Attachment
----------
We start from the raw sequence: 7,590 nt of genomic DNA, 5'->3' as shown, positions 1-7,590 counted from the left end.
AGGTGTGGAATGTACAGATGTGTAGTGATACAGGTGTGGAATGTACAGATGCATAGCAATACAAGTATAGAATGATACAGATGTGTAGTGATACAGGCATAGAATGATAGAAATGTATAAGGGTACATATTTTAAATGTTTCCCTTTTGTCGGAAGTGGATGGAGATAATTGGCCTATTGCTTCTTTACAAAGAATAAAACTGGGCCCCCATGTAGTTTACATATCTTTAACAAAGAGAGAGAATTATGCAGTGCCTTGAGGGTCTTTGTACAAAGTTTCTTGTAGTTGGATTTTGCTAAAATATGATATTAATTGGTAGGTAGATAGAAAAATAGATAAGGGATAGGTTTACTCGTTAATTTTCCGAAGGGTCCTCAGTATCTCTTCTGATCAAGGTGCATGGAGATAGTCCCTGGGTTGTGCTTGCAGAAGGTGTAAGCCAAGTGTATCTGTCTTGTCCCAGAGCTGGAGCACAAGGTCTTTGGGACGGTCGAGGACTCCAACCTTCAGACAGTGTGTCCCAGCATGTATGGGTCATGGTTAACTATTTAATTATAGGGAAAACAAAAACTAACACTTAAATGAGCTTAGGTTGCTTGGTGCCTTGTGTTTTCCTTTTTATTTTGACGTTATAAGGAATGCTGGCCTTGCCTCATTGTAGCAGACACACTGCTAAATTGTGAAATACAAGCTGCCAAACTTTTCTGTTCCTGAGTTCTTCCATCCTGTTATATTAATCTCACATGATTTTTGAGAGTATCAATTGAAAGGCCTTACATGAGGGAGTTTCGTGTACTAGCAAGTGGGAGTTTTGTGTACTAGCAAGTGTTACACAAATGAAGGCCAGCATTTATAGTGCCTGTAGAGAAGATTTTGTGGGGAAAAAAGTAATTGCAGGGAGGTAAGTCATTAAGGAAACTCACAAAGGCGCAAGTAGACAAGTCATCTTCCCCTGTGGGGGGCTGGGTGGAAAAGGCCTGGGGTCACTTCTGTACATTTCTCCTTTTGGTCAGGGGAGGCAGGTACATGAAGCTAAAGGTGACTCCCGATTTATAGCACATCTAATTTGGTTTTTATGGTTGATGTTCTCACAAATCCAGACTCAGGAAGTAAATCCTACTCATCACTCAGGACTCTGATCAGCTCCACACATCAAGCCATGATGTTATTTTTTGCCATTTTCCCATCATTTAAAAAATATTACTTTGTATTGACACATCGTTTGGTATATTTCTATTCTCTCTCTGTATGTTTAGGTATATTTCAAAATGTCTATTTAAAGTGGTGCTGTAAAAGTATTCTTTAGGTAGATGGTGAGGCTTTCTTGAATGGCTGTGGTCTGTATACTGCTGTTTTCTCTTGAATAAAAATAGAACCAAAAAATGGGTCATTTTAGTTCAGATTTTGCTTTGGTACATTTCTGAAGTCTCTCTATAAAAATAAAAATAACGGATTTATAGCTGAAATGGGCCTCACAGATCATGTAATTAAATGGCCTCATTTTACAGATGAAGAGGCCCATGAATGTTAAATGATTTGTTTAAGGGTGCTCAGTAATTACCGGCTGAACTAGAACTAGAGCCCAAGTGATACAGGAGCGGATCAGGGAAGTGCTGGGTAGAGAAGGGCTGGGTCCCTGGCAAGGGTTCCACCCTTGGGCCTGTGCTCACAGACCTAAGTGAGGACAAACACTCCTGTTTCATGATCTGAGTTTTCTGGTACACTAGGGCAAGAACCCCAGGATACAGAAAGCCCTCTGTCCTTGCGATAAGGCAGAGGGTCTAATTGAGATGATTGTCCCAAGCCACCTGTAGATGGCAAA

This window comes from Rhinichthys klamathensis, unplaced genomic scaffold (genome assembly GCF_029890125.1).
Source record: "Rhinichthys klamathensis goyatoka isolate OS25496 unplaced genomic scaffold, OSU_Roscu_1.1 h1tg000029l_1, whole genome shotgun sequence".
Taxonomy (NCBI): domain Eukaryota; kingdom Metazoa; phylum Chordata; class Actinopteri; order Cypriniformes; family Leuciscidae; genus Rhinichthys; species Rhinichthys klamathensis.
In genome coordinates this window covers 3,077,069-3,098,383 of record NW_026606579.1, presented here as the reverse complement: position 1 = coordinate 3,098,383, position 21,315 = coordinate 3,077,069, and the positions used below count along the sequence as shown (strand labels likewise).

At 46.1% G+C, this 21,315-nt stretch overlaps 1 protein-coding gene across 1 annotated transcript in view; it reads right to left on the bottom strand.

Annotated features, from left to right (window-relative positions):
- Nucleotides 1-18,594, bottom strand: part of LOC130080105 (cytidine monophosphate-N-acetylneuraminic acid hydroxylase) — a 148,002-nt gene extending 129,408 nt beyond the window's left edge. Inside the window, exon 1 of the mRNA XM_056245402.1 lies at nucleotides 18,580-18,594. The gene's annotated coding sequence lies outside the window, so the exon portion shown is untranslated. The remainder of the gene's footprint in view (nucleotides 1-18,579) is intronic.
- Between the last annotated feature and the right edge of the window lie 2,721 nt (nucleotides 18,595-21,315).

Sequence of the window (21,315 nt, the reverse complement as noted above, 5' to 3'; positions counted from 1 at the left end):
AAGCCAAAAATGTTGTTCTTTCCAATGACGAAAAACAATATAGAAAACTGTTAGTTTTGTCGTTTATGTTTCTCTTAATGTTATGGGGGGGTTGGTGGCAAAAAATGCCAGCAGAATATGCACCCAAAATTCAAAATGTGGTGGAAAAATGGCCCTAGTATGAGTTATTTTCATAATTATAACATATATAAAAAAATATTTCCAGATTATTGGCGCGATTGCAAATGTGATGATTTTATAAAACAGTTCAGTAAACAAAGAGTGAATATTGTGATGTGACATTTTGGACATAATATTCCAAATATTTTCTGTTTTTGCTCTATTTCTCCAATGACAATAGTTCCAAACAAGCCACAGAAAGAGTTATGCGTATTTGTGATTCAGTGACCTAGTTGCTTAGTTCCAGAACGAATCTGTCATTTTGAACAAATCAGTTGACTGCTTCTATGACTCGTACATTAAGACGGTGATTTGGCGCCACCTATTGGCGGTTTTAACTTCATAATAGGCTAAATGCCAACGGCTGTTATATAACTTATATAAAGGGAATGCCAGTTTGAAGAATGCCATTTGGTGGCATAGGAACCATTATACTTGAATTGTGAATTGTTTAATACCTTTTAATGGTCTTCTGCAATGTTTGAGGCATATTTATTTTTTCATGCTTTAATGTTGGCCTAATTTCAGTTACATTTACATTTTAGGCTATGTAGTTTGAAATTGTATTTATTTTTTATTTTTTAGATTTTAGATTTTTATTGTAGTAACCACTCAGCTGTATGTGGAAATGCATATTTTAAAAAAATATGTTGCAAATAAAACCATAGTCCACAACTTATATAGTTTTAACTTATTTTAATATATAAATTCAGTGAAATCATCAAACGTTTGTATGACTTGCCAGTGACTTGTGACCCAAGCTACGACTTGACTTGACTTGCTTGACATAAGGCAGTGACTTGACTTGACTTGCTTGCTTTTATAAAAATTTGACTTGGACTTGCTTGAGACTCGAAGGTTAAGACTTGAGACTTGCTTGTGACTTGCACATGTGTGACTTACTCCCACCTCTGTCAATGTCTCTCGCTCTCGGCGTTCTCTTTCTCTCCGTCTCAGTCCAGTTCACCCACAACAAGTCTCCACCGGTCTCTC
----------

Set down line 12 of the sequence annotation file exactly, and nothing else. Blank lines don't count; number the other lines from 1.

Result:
AAGCCAAAAATGTTGTTCTTTCCAATGACGAAAAACAATATAGAAAACTGTTAGTTTTGTCGTTTATGTTTCTCTTAATGTTATGGGGGGGTTGGTGGCAAAAAATGCCAGCAGAATATGCACCCAAAATTCAAAATGTGGTGGAAAAATGGCCCTAGTATGAGTTATTTTCATAATTATAACATATATAAAAAAATATTTCCAGATTATTGGCGCGATTGCAAATGTGATGATTTTATAAAACAGTTCAGTAAACAAAGAGTGAATATTGTGATGTGACATTTTGGACATAATATTCCAAATATTTTCTGTTTTTGCTCTATTTCTCCAATGACAATAGTTCCAAACAAGCCACAGAAAGAGTTATGCGTATTTGTGATTCAGTGACCTAGTTGCTTAGTTCCAGAACGAATCTGTCATTTTGAACAAATCAGTTGACTGCTTCTATGACTCGTACATTAAGACGGTGATTTGGCGCCACCTATTGGCGGTTTTAACTTCATAATAGGCTAAATGCCAACGGCTGTTATATAACTTATATAAAGGGAATGCCAGTTTGAAGAATGCCATTTGGTGGCATAGGAACCATTATACTTGAATTGTGAATTGTTTAATACCTTTTAATGGTCTTCTGCAATGTTTGAGGCATATTTATTTTTTCATGCTTTAATGTTGGCCTAATTTCAGTTACATTTACATTTTAGGCTATGTAGTTTGAAATTGTATTTATTTTTTATTTTTTAGATTTTAGATTTTTATTGTAGTAACCACTCAGCTGTATGTGGAAATGCATATTTTAAAAAAATATGTTGCAAATAAAACCATAGTCCACAACTTATATAGTTTTAACTTATTTTAATATATAAATTCAGTGAAATCATCAAACGTTTGTATGACTTGCCAGTGACTTGTGACCCAAGCTACGACTTGACTTGACTTGCTTGACATAAGGCAGTGACTTGACTTGACTTGCTTGCTTTTATAAAAATTTGACTTGGACTTGCTTGAGACTCGAAGGTTAAGACTTGAGACTTGCTTGTGACTTGCACATGTGTGACTTACTCCCACCTCTGTCAATGTCTCTCGCTCTCGGCGTTCTCTTTCTCTCCGTCTCAGTCCAGTTCACCCACAACAAGTCTCCACCGGTCTCTC